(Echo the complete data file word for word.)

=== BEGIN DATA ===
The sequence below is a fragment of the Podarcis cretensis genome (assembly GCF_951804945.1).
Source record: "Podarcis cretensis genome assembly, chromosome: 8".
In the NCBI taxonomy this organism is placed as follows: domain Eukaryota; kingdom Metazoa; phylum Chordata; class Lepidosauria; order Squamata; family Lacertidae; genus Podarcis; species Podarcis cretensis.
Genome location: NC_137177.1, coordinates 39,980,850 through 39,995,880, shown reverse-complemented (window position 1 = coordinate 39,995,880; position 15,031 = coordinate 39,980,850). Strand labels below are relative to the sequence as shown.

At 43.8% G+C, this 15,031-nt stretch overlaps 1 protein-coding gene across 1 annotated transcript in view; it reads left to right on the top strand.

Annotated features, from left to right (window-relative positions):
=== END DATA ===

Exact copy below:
The sequence below is a fragment of the Podarcis cretensis genome (assembly GCF_951804945.1).
Source record: "Podarcis cretensis genome assembly, chromosome: 8".
In the NCBI taxonomy this organism is placed as follows: domain Eukaryota; kingdom Metazoa; phylum Chordata; class Lepidosauria; order Squamata; family Lacertidae; genus Podarcis; species Podarcis cretensis.
Genome location: NC_137177.1, coordinates 39,980,850 through 39,995,880, shown reverse-complemented (window position 1 = coordinate 39,995,880; position 15,031 = coordinate 39,980,850). Strand labels below are relative to the sequence as shown.

At 43.8% G+C, this 15,031-nt stretch overlaps 1 protein-coding gene across 1 annotated transcript in view; it reads left to right on the top strand.

Annotated features, from left to right (window-relative positions):